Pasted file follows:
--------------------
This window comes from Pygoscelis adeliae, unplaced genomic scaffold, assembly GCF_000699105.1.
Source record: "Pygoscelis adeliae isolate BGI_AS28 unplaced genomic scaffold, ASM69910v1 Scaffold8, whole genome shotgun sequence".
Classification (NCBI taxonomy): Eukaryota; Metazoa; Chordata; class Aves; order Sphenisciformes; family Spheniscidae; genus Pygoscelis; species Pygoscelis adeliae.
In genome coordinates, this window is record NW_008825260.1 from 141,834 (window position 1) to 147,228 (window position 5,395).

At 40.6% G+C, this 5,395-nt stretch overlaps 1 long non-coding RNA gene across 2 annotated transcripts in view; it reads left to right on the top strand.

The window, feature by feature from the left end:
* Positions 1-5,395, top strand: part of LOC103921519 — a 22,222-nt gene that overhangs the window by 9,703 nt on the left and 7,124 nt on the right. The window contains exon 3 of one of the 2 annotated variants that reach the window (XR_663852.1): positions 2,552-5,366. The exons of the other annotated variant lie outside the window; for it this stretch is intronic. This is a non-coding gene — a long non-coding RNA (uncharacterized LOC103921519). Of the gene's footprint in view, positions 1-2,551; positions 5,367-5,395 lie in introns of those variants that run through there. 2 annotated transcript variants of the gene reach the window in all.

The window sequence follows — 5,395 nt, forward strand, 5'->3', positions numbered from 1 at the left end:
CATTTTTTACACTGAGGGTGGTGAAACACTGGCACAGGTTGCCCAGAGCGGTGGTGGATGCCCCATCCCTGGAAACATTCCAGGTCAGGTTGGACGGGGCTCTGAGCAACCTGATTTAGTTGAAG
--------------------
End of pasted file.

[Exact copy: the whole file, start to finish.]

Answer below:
This window comes from Pygoscelis adeliae, unplaced genomic scaffold, assembly GCF_000699105.1.
Source record: "Pygoscelis adeliae isolate BGI_AS28 unplaced genomic scaffold, ASM69910v1 Scaffold8, whole genome shotgun sequence".
Classification (NCBI taxonomy): Eukaryota; Metazoa; Chordata; class Aves; order Sphenisciformes; family Spheniscidae; genus Pygoscelis; species Pygoscelis adeliae.
In genome coordinates, this window is record NW_008825260.1 from 141,834 (window position 1) to 147,228 (window position 5,395).

At 40.6% G+C, this 5,395-nt stretch overlaps 1 long non-coding RNA gene across 2 annotated transcripts in view; it reads left to right on the top strand.

The window, feature by feature from the left end:
* Positions 1-5,395, top strand: part of LOC103921519 — a 22,222-nt gene that overhangs the window by 9,703 nt on the left and 7,124 nt on the right. The window contains exon 3 of one of the 2 annotated variants that reach the window (XR_663852.1): positions 2,552-5,366. The exons of the other annotated variant lie outside the window; for it this stretch is intronic. This is a non-coding gene — a long non-coding RNA (uncharacterized LOC103921519). Of the gene's footprint in view, positions 1-2,551; positions 5,367-5,395 lie in introns of those variants that run through there. 2 annotated transcript variants of the gene reach the window in all.

The window sequence follows — 5,395 nt, forward strand, 5'->3', positions numbered from 1 at the left end:
CATTTTTTACACTGAGGGTGGTGAAACACTGGCACAGGTTGCCCAGAGCGGTGGTGGATGCCCCATCCCTGGAAACATTCCAGGTCAGGTTGGACGGGGCTCTGAGCAACCTGATTTAGTTGAAG